l>CHAPTER 5: WEATHERING, EROSION, AND SOILWEATHERING--the disintegration and decomposition of rock at ornear surface.MASS WASTING--the transfer of rock material downslope under theinfluence of gravity.EROSION--the incorporation and transportation of material by amobile agent: WATER, WIND, or ICE.Weathering falls into two catagories: MECHANICAL WEATHERING (physical weathering process)andCHEMICAL WEATHERING.

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MECHANICAL WEATHERING - "making big pieces into smallerpieces"

Types of Mechanical Weathering:FROST WEDGING--ice forms in cracks, splits rocks. Expanding ice at a temperature of 22 oF ( -7.6oC) can exert a pressure of 4.3 million pounds per square foot (2,100 kg/cm2) (atmospheric pressure at sealevel ~ 15 lb/ft2)UNLOADING--removal of rock overburden causes rocks that wereunder pressure toexpand, creating joints, cracks in a rockthat have not had appreciable movement of rock along the cracks. The process of expansion by unloading leads to "sheeting" that forms exfoliationdomes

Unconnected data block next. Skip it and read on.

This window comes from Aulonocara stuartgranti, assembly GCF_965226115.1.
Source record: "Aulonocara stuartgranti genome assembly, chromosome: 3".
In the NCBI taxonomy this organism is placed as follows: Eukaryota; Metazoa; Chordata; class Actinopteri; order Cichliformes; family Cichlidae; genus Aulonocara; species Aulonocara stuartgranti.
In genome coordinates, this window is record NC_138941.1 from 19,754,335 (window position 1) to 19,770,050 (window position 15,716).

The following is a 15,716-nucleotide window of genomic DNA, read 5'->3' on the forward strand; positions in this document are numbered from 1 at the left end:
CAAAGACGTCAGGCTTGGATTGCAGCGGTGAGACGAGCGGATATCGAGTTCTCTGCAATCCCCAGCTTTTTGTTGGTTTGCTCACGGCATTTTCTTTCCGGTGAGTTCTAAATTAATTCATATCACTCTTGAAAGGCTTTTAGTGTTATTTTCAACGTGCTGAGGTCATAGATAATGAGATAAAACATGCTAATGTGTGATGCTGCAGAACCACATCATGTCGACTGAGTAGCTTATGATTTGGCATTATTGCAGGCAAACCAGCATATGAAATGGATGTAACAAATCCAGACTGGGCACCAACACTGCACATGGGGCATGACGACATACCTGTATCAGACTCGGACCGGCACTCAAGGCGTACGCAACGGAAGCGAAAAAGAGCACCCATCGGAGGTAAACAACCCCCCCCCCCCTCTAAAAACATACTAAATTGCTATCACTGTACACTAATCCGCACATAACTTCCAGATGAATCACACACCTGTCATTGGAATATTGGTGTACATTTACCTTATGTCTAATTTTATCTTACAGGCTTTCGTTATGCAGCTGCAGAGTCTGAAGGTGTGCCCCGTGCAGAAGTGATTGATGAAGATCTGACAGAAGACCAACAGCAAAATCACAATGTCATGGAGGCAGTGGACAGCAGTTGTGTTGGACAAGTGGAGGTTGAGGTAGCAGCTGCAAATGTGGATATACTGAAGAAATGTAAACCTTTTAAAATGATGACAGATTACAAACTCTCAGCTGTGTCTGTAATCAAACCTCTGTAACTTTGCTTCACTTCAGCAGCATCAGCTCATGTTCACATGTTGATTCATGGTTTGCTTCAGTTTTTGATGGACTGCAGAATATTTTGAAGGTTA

(such as in Yosemite National Park, CA). Half Dome, Exfoliation Dome, Yosemite, CASheeting in mines due to the release of pressure, by tunneling or quarrying,can cause rock on the sides of shaft to dangerously explode off the walls in rock blasts.THERMAL EXPANSION--daily heating cycle causes 30o C variation;this causes expansion pressure on the surface of rocks that createsfractures.ORGANIC ACTIVITY--plants (roots), burrowing animals, humans.Roots expand after a rainstorm. Salt wedging--precipitating salts create a pressure as the salt crystals form. This forcecan break rocks apart. This is most important near the coasts where ocean spray is constantlybeing deposited on rock surfaces RESULTS OF MECHANICAL WEATHERING--Mechanical weathering acts to increase the surface area availableto chemical attach. Forexample, a fresh block of granite with a volume of 1 cubic meterhas six sides with a total of6 square meters of surface area. The surface area within a cubicmeter of sand approaches asquare kilometer! For each cubic meter of sand on the beachabout 10 cubic meters of clayare deposited offshore. Clay particles are "flat"- similar tochips of mica, and have up to 100times the surface area as an equal volume of sand. The greater the surface area, the greater the area to be worked on by chemical weathering.